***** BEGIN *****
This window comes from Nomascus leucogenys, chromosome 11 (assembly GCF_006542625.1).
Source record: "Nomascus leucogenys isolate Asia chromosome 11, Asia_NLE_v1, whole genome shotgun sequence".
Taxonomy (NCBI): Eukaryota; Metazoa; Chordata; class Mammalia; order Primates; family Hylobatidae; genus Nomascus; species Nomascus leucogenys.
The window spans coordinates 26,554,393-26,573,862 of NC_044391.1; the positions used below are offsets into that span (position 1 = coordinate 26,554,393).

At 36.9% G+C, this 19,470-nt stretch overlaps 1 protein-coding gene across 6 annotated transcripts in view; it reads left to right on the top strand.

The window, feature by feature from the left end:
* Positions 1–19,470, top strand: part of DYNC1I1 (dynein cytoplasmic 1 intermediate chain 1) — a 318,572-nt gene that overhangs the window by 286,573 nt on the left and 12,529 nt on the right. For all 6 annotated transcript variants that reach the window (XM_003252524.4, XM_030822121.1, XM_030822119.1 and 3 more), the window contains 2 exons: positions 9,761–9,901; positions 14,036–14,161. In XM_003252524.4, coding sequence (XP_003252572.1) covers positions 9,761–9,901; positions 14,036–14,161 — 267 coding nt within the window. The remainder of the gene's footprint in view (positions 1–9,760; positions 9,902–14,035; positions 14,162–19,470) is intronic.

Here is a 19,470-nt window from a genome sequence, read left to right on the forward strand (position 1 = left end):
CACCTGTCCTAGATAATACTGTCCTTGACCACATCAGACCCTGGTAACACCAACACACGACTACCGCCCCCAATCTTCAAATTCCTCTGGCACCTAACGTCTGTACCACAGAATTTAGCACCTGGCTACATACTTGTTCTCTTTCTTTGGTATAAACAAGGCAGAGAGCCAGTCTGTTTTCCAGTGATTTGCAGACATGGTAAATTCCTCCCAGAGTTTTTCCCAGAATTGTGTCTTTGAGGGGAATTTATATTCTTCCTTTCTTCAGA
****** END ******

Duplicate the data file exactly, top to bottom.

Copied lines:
This window comes from Nomascus leucogenys, chromosome 11 (assembly GCF_006542625.1).
Source record: "Nomascus leucogenys isolate Asia chromosome 11, Asia_NLE_v1, whole genome shotgun sequence".
Taxonomy (NCBI): Eukaryota; Metazoa; Chordata; class Mammalia; order Primates; family Hylobatidae; genus Nomascus; species Nomascus leucogenys.
The window spans coordinates 26,554,393-26,573,862 of NC_044391.1; the positions used below are offsets into that span (position 1 = coordinate 26,554,393).

At 36.9% G+C, this 19,470-nt stretch overlaps 1 protein-coding gene across 6 annotated transcripts in view; it reads left to right on the top strand.

The window, feature by feature from the left end:
* Positions 1–19,470, top strand: part of DYNC1I1 (dynein cytoplasmic 1 intermediate chain 1) — a 318,572-nt gene that overhangs the window by 286,573 nt on the left and 12,529 nt on the right. For all 6 annotated transcript variants that reach the window (XM_003252524.4, XM_030822121.1, XM_030822119.1 and 3 more), the window contains 2 exons: positions 9,761–9,901; positions 14,036–14,161. In XM_003252524.4, coding sequence (XP_003252572.1) covers positions 9,761–9,901; positions 14,036–14,161 — 267 coding nt within the window. The remainder of the gene's footprint in view (positions 1–9,760; positions 9,902–14,035; positions 14,162–19,470) is intronic.

Here is a 19,470-nt window from a genome sequence, read left to right on the forward strand (position 1 = left end):
CACCTGTCCTAGATAATACTGTCCTTGACCACATCAGACCCTGGTAACACCAACACACGACTACCGCCCCCAATCTTCAAATTCCTCTGGCACCTAACGTCTGTACCACAGAATTTAGCACCTGGCTACATACTTGTTCTCTTTCTTTGGTATAAACAAGGCAGAGAGCCAGTCTGTTTTCCAGTGATTTGCAGACATGGTAAATTCCTCCCAGAGTTTTTCCCAGAATTGTGTCTTTGAGGGGAATTTATATTCTTCCTTTCTTCAGA